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Commit to Ten

Each goodly thing is hardest to begin. - Edmund Spenser

Sometimes, one of the hardest thing about practicing the violin is to actually start. For most people, procrastination is often the sign of an underlying problem. For a violinist, it can stem from a fear of failure, a feeling of inadequacy, a lack of motivation, and/or discouragement in the face of the amount of work ahead. Playing the violin, or any musical instrument, is a deeply personal experience. At the root of it all is a deep love for music.

Then, after years of hard work, discipline, and sacrifices, it becomes an intrinsic part of who we are. One feels exposed, revealed. The never ending pursuit of perfection combined with accumulating deadlines can often make the climb to the mountain top seem way too steep. Sometimes, it is simply scary because we usually put a huge amount of pressure on ourselves and, for this reason, the violin resting in the case becomes a feared object embodying a large panoply of frustrations and insecurities.

But the funny thing is, once we unleash this monster from its cage, things usually end up not being so bad at all! Once the beast is out and has been cajoled for a while, it starts to show its tamer side.

What’s important is to get the ball rolling, create momentum. So maybe you don’t feel like locking yourself in the practice room for three hours. Maybe you are not in the mood for a whole bunch of long tones, Schradieck exercises, scales, and etudes, followed by endless practice drills of difficult repertoire jam-packed with details.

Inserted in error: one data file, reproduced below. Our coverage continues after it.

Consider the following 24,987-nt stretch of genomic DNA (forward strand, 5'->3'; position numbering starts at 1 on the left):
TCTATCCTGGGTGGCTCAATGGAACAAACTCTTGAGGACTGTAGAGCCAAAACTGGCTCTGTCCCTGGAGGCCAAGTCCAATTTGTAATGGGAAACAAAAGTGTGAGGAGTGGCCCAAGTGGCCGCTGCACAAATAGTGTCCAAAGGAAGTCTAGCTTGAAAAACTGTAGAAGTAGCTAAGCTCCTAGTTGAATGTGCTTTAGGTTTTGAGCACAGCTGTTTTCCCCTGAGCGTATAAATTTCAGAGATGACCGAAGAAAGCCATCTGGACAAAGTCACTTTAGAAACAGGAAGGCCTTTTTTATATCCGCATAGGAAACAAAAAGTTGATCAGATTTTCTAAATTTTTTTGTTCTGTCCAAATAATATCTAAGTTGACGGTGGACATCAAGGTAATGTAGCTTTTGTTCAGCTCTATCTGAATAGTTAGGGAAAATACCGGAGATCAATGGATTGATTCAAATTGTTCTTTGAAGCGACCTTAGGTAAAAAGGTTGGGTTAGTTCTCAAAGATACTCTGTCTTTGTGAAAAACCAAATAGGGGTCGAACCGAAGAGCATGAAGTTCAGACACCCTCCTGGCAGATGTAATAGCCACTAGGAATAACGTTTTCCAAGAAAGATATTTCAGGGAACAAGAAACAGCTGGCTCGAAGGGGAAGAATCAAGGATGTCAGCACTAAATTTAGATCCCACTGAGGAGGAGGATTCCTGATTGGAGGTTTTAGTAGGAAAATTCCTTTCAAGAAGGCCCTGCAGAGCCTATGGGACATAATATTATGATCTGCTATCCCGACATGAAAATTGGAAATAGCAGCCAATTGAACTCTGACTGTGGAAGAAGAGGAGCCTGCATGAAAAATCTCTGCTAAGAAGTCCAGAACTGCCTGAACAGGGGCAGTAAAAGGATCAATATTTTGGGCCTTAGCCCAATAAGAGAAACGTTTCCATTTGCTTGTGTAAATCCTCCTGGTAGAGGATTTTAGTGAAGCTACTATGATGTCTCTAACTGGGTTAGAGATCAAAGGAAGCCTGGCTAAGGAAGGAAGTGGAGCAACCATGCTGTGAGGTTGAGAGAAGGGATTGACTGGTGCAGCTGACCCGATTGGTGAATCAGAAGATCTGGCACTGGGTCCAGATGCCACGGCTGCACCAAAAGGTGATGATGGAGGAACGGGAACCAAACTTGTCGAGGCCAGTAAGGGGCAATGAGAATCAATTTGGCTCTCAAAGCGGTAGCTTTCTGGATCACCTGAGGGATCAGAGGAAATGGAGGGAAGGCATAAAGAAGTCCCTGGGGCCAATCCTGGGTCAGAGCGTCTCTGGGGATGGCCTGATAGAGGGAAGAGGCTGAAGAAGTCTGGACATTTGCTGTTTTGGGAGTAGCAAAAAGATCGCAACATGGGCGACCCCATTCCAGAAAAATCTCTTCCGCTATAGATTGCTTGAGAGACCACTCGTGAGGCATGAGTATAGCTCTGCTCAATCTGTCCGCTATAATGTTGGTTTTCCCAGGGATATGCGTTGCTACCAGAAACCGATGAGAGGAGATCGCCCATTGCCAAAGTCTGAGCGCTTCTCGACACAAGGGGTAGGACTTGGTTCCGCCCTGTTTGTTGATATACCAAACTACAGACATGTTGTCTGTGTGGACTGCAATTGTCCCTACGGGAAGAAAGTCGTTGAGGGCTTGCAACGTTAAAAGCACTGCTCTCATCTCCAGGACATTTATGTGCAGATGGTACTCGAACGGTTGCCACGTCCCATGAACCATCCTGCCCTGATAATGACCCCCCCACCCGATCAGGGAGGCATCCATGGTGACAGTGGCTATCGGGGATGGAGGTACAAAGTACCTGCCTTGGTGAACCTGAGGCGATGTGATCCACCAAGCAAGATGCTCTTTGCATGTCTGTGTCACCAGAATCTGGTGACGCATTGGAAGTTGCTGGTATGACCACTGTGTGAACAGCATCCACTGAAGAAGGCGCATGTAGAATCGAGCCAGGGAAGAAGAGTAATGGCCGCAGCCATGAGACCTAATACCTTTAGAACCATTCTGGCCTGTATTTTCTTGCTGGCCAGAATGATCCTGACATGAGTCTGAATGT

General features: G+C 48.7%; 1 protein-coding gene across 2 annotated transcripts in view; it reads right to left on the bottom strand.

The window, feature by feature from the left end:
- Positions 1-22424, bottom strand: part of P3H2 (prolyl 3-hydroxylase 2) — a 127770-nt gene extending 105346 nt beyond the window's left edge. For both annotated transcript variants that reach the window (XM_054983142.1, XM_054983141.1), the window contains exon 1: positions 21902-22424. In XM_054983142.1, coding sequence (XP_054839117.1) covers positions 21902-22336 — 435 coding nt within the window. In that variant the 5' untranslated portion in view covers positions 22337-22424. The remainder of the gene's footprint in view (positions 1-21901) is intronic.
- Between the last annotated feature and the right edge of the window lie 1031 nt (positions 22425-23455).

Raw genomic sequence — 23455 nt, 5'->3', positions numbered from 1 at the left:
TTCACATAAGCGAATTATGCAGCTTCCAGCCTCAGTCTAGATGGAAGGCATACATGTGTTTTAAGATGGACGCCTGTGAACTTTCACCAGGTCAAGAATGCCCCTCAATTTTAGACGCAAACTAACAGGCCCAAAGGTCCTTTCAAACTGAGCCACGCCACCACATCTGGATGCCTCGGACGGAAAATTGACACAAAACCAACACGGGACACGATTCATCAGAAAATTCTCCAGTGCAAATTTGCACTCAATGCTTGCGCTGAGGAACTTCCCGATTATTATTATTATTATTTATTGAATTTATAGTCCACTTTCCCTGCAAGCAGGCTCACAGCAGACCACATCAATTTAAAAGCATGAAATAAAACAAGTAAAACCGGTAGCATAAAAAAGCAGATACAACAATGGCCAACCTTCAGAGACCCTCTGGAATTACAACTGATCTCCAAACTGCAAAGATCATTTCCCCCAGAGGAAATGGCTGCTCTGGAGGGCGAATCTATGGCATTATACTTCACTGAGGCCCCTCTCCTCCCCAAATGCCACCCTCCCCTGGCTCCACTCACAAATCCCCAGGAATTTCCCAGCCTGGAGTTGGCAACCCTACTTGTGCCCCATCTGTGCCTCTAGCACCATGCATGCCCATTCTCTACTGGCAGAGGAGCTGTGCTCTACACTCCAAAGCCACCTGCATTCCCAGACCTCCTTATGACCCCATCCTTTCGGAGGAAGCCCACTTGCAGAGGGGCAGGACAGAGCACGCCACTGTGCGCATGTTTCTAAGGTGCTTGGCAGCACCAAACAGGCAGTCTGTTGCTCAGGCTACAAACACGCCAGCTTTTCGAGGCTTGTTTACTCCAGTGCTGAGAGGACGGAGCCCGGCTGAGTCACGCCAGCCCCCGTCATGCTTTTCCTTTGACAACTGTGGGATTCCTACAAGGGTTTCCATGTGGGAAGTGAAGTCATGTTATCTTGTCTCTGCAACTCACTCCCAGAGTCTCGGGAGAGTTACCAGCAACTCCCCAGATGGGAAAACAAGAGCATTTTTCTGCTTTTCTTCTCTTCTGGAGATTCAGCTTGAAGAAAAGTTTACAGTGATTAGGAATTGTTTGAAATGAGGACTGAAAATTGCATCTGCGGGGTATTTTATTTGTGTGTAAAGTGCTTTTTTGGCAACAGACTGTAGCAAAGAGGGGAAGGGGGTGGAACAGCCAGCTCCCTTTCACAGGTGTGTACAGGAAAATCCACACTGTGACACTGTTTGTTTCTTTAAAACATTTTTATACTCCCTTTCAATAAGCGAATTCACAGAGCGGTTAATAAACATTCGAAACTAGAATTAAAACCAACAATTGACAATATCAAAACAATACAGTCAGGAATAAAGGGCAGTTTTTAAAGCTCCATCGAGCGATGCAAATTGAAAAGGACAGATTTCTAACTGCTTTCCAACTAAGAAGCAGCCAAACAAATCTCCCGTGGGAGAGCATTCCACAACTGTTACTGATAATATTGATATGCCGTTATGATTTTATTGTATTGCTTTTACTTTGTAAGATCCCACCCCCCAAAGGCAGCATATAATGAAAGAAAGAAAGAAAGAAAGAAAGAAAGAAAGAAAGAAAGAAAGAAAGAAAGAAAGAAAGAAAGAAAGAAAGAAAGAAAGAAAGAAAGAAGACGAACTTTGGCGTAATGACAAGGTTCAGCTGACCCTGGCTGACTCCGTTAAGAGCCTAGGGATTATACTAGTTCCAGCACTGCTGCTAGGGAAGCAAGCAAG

But what if you simply committed yourself to open the case, take the instrument out, and play something, anything, for ten minutes? Only ten minutes. With the knowledge that you will then be free to walk away or keep playing, as you see fit. Surely ten minutes is manageable, no? Especially if you grant yourself permission to play anything you would like (although do keep in mind that you don’t want to injure yourself by launching into something too demanding without a proper warm-up).

I find that I’m usually successful at fooling myself into practicing a lot more by simply using this trick. For a million reasons, including the ones cited above, it is sometimes just too daunting to even think about practicing! So I will commit to ten minutes. I will commit to walk to my office, open the case, rosin my bow, take out my violin, and play a few long tones for a while. No strings attached! Somehow, playing a few notes, without any expectations, any pressure, shifts my whole perspective. The beast has become my friend again. Slowly my curiosity and inner drive start to kick in. With baby steps, I move on to other exercises and, next thing I know, I’ve started “practicing.”

It’s like jumping into a cold lake on a hot summer day—a little daunting at first but, once you’re in the water, you just want to stay there!

So, what do you think? Can you commit to ten?

In the studio this week: “Play from a place of joy.” “Use efficient finger action.” “Fast passages: make sure you play each. and. every. single. note.” “Make the tempo uniform: play through with metronome, mark any passage that you cannot successfully play at the first try, practice those passages separately, then do tempo/hurdle drills.”


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